That is a shame, because there is a lot of positive proposals in the food strategy document. These include using taxation to reduce our salt and sugar intake, maintaining high food standards, improving school education on diet, improving access to good food for the poorest in our society and incentivising better, and more sustainable, land use by farmers.
It is, of course, down to the government to decide whether to implement the recommendations in the food strategy document. If it implements them all, then it would undoubtedly help improve our collective health and begin to address food inequalities in our society. These inequalities have been widened over recent years not only by the COVID-19 pandemic but also through government policy, particularly austerity, and of course the availability of cheap bad food. Increased food bank usage over the past decade is a clear indicator of this growing food inequality.
The document rightly identifies that our current food system is not only harming our health it is also harming our planet. However, it fails to address properly one area which the UN climate change report highlighted: the impact of our meat-heavy diet on both our health and upon the planet.
Although the report recognises but we have to reduce our overall meat consumption (the report puts a figure of 30% on the required reduction), it gives little detail on how such a reduction in a meat consumption could be achieved other than by rearing fewer cattle and providing less meat-based school dinners.
Excessive meat consumption not only contributes to a variety of health disorders it also, as the UN report recognises, contributes significantly to the global climate emergency.
A carbon tax applied to all meat products, to reflect the true environmental cost of production, would really help achieve a reduction in consumption. The value of taxation in influencing behaviour is rightly seen by the food strategy review as a means to reduce the salt and sugar content of our diet, so why not apply the same principle to reduce our reliance on meat and meat products?
Whilst the food strategy report is a very welcome and positive first step – and I hope we will see the UK government adopting all its recommendations – it is a shame it did not go even further.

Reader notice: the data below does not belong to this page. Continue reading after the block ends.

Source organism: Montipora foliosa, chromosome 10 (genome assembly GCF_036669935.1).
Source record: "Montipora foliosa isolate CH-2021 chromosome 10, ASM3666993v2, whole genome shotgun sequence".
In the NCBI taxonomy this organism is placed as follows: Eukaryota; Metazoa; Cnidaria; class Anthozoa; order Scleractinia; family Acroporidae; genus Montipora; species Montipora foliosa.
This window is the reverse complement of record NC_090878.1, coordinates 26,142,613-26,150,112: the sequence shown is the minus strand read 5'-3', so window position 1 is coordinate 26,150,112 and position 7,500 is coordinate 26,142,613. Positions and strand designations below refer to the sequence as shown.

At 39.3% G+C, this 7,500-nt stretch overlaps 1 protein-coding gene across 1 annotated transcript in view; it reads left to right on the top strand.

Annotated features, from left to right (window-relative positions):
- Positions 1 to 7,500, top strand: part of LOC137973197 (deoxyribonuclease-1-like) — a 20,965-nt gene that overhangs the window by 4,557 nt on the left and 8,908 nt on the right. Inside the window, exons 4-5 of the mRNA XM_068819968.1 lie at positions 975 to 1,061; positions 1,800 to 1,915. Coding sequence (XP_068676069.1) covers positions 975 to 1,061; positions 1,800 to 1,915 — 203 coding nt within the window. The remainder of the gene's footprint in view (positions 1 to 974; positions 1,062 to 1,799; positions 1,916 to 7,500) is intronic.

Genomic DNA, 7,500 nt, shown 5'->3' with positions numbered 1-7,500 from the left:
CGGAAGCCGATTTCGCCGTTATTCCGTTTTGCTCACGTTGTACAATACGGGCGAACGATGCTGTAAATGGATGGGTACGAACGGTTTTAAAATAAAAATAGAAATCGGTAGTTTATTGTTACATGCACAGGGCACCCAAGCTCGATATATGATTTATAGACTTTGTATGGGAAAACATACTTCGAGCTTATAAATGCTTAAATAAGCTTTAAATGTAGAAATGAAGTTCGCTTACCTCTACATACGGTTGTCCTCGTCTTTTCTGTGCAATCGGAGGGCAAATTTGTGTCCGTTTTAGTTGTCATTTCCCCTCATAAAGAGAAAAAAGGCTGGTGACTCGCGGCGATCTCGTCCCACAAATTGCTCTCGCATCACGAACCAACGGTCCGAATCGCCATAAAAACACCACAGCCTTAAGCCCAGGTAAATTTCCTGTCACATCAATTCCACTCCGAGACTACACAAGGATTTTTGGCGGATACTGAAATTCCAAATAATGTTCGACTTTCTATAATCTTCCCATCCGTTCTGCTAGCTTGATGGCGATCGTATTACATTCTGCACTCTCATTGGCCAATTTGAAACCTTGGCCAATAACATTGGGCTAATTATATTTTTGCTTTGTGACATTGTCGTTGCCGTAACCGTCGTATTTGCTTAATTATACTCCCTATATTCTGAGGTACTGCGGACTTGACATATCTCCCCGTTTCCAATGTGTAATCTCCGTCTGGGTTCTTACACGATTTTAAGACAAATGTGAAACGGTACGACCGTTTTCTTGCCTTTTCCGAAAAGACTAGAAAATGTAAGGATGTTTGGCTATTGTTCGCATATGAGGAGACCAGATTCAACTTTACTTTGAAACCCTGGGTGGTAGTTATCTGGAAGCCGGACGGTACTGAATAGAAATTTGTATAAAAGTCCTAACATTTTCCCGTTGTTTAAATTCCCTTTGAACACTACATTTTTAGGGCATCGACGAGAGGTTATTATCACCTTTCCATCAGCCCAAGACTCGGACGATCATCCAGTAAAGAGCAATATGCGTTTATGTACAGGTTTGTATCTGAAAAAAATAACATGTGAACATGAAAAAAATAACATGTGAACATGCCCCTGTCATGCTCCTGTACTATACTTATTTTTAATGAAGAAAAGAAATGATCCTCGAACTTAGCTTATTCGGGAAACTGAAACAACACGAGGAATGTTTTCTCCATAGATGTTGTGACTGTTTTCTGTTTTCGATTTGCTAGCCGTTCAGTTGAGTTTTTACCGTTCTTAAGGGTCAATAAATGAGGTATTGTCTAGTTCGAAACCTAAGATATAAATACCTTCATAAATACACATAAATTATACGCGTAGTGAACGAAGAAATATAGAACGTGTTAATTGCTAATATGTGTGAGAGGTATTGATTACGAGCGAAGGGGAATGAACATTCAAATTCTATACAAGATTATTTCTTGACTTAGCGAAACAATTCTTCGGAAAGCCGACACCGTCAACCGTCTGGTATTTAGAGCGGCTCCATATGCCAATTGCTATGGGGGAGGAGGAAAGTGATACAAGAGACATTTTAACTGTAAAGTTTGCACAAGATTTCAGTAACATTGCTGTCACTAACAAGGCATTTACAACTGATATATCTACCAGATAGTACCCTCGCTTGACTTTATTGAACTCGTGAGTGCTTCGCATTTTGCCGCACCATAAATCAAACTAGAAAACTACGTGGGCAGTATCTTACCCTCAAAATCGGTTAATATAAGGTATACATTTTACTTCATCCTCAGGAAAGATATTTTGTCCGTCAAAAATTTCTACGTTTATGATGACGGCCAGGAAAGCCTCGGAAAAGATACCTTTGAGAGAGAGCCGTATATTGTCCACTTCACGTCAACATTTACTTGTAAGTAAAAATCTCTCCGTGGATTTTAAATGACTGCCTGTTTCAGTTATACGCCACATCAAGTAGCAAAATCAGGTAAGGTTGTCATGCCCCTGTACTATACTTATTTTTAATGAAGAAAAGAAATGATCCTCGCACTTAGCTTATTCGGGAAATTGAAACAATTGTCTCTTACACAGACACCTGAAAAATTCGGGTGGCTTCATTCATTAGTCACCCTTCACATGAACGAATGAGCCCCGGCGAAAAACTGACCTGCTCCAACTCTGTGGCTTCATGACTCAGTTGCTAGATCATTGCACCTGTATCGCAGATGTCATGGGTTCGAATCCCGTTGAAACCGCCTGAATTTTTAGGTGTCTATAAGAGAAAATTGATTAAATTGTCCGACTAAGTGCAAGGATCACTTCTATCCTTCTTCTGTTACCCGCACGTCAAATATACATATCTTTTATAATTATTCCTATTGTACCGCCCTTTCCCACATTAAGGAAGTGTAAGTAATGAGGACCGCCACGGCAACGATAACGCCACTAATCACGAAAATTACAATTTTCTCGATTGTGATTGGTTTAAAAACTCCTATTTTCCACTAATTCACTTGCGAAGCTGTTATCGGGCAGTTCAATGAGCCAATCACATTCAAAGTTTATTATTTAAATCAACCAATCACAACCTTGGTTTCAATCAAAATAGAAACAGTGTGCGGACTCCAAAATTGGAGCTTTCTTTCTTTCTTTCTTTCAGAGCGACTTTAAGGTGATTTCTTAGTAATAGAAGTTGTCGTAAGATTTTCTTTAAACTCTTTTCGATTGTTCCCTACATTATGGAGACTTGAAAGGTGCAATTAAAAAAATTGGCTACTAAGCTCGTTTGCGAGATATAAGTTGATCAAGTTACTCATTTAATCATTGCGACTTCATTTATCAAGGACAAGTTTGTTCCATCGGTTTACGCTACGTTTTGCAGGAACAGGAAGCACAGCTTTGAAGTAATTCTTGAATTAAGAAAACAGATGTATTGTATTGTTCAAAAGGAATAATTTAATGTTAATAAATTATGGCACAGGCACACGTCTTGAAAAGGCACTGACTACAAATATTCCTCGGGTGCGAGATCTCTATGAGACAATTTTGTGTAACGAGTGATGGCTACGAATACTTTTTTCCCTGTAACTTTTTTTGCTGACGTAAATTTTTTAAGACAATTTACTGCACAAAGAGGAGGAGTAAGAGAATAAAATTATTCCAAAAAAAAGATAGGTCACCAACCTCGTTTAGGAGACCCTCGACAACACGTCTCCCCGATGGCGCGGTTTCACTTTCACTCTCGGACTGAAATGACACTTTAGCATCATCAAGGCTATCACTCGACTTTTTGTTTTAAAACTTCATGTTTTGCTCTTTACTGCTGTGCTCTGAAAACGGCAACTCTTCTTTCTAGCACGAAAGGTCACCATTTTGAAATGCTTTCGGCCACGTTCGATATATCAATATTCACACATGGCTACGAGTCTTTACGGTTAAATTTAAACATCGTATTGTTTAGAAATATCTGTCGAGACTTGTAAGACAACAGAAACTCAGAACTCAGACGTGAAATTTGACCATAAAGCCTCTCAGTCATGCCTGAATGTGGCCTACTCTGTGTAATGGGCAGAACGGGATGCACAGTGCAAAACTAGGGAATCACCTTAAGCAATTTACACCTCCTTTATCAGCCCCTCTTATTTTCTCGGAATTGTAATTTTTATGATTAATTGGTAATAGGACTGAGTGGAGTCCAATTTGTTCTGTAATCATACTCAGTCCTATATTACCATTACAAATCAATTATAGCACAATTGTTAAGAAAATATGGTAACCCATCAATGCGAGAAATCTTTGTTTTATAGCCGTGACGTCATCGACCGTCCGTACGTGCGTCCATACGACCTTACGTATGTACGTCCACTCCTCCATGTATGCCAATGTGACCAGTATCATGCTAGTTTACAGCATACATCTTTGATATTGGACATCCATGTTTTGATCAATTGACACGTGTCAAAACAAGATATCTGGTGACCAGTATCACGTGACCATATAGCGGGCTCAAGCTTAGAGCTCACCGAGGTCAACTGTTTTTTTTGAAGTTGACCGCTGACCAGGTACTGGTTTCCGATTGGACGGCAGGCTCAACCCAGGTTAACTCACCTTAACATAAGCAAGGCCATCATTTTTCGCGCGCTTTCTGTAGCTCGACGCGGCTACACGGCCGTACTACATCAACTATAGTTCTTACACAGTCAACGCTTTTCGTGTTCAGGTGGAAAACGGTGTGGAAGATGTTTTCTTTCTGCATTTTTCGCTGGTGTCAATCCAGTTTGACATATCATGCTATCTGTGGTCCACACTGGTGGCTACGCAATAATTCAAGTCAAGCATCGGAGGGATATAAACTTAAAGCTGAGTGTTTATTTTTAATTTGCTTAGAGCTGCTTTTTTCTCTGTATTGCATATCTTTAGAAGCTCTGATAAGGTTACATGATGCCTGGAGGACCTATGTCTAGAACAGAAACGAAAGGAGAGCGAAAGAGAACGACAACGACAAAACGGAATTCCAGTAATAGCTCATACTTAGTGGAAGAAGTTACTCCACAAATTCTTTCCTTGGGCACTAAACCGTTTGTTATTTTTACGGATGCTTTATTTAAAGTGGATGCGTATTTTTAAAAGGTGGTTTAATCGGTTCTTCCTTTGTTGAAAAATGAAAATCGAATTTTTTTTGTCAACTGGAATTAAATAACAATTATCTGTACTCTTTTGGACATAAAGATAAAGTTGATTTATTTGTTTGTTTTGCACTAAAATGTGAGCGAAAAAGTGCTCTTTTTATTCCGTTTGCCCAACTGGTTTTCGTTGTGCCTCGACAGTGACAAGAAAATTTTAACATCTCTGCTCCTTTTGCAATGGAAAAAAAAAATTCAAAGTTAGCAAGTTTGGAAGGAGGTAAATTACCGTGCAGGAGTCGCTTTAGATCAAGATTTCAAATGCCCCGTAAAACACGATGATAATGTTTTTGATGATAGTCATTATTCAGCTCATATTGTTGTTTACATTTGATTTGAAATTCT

This is my favourite way to enjoy sweetcorn. If you haven’t tried sweetcorn ribs before, trust me, they are well worth the effort. Just be very careful when cutting the corn cob into ribs!
In this version, the corn ribs are smothered in a delicious mixture of oil and smoky spices before roasting in a hot oven, but weather permitting they are a perfect vegan option for the barbecue.
Dried chipotle imparts a rich, smoky flavour but it is also quite hot. If you cannot source it, use chilli flakes instead or omit altogether.
2 sweetcorn cobs
30 ml extra virgin olive oil
25 ml gluten free soy sauce
1 tsp smoked paprika
1 tsp garlic powder
½ tsp dried chipotle
½ tsp sea salt
1. Preheat the oven to 180°C (350°F, gas mark 4).
2. Peel the corn cobs. Slice about 1cm off the tips. Using a very sharp knife, carefully slice each cob lengthways along the spine. I did this by standing them upright on their bases. Next, slice each half into three lengthways to make a total of six “ribs” per cob.
3. Whisk together the olive oil, soy sauce, dried chipotle, smoked paprika, garlic powder and sea salt. Place the corn ribs in a large baking tray. Pour over the spiced oil and gently rub into the ribs with your hands. Place the ribs in the pre-heated oven for 20-25 minutes, or until they have browned and have started to char around the edges. Give the tray a gentle shake part way through the cooking time to prevent the ribs sticking to the tray. Serve immediately.